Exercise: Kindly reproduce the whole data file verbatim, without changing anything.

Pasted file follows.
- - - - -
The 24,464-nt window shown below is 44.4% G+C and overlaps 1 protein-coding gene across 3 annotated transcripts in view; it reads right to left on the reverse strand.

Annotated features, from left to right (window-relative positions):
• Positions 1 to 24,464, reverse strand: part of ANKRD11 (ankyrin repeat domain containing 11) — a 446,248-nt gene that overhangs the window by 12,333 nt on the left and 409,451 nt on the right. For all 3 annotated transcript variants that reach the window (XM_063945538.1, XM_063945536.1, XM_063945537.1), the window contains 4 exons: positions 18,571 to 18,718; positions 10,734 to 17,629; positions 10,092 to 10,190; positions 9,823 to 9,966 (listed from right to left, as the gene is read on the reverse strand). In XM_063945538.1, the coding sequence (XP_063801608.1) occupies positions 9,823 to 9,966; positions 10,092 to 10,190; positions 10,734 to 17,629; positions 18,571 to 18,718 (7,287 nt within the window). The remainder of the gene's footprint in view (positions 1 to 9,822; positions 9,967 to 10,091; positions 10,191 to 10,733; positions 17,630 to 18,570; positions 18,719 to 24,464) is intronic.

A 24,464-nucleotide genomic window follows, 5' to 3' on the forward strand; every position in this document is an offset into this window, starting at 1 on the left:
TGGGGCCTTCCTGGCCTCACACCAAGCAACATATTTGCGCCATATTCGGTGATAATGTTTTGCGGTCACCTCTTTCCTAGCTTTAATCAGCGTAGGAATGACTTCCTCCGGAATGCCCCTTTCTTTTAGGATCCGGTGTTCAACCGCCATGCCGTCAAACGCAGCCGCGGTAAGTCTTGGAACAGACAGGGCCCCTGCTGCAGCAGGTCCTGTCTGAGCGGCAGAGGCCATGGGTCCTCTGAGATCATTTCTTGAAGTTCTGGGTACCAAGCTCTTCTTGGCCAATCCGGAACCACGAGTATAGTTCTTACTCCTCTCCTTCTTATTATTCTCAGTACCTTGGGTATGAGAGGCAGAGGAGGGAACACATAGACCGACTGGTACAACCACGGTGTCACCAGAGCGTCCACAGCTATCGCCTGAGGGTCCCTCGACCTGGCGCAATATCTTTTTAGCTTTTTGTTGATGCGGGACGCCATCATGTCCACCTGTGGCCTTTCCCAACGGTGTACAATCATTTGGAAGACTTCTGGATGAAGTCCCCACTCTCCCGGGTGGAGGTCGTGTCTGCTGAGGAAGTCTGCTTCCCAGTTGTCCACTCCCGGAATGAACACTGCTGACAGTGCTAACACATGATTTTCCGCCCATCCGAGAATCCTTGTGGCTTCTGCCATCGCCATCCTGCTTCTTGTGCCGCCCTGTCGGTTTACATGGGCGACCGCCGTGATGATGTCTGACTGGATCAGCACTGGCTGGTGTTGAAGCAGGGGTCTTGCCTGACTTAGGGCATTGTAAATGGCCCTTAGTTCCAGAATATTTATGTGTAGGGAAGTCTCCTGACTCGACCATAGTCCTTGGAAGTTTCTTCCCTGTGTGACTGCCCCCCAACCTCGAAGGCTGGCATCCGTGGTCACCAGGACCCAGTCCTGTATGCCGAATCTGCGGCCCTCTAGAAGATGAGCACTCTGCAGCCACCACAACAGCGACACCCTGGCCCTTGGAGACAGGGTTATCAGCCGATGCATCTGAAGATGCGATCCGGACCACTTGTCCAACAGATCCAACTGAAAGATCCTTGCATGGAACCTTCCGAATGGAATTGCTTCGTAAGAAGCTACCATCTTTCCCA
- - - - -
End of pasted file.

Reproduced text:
The 24,464-nt window shown below is 44.4% G+C and overlaps 1 protein-coding gene across 3 annotated transcripts in view; it reads right to left on the reverse strand.

Annotated features, from left to right (window-relative positions):
• Positions 1 to 24,464, reverse strand: part of ANKRD11 (ankyrin repeat domain containing 11) — a 446,248-nt gene that overhangs the window by 12,333 nt on the left and 409,451 nt on the right. For all 3 annotated transcript variants that reach the window (XM_063945538.1, XM_063945536.1, XM_063945537.1), the window contains 4 exons: positions 18,571 to 18,718; positions 10,734 to 17,629; positions 10,092 to 10,190; positions 9,823 to 9,966 (listed from right to left, as the gene is read on the reverse strand). In XM_063945538.1, the coding sequence (XP_063801608.1) occupies positions 9,823 to 9,966; positions 10,092 to 10,190; positions 10,734 to 17,629; positions 18,571 to 18,718 (7,287 nt within the window). The remainder of the gene's footprint in view (positions 1 to 9,822; positions 9,967 to 10,091; positions 10,191 to 10,733; positions 17,630 to 18,570; positions 18,719 to 24,464) is intronic.

A 24,464-nucleotide genomic window follows, 5' to 3' on the forward strand; every position in this document is an offset into this window, starting at 1 on the left:
TGGGGCCTTCCTGGCCTCACACCAAGCAACATATTTGCGCCATATTCGGTGATAATGTTTTGCGGTCACCTCTTTCCTAGCTTTAATCAGCGTAGGAATGACTTCCTCCGGAATGCCCCTTTCTTTTAGGATCCGGTGTTCAACCGCCATGCCGTCAAACGCAGCCGCGGTAAGTCTTGGAACAGACAGGGCCCCTGCTGCAGCAGGTCCTGTCTGAGCGGCAGAGGCCATGGGTCCTCTGAGATCATTTCTTGAAGTTCTGGGTACCAAGCTCTTCTTGGCCAATCCGGAACCACGAGTATAGTTCTTACTCCTCTCCTTCTTATTATTCTCAGTACCTTGGGTATGAGAGGCAGAGGAGGGAACACATAGACCGACTGGTACAACCACGGTGTCACCAGAGCGTCCACAGCTATCGCCTGAGGGTCCCTCGACCTGGCGCAATATCTTTTTAGCTTTTTGTTGATGCGGGACGCCATCATGTCCACCTGTGGCCTTTCCCAACGGTGTACAATCATTTGGAAGACTTCTGGATGAAGTCCCCACTCTCCCGGGTGGAGGTCGTGTCTGCTGAGGAAGTCTGCTTCCCAGTTGTCCACTCCCGGAATGAACACTGCTGACAGTGCTAACACATGATTTTCCGCCCATCCGAGAATCCTTGTGGCTTCTGCCATCGCCATCCTGCTTCTTGTGCCGCCCTGTCGGTTTACATGGGCGACCGCCGTGATGATGTCTGACTGGATCAGCACTGGCTGGTGTTGAAGCAGGGGTCTTGCCTGACTTAGGGCATTGTAAATGGCCCTTAGTTCCAGAATATTTATGTGTAGGGAAGTCTCCTGACTCGACCATAGTCCTTGGAAGTTTCTTCCCTGTGTGACTGCCCCCCAACCTCGAAGGCTGGCATCCGTGGTCACCAGGACCCAGTCCTGTATGCCGAATCTGCGGCCCTCTAGAAGATGAGCACTCTGCAGCCACCACAACAGCGACACCCTGGCCCTTGGAGACAGGGTTATCAGCCGATGCATCTGAAGATGCGATCCGGACCACTTGTCCAACAGATCCAACTGAAAGATCCTTGCATGGAACCTTCCGAATGGAATTGCTTCGTAAGAAGCTACCATCTTTCCCA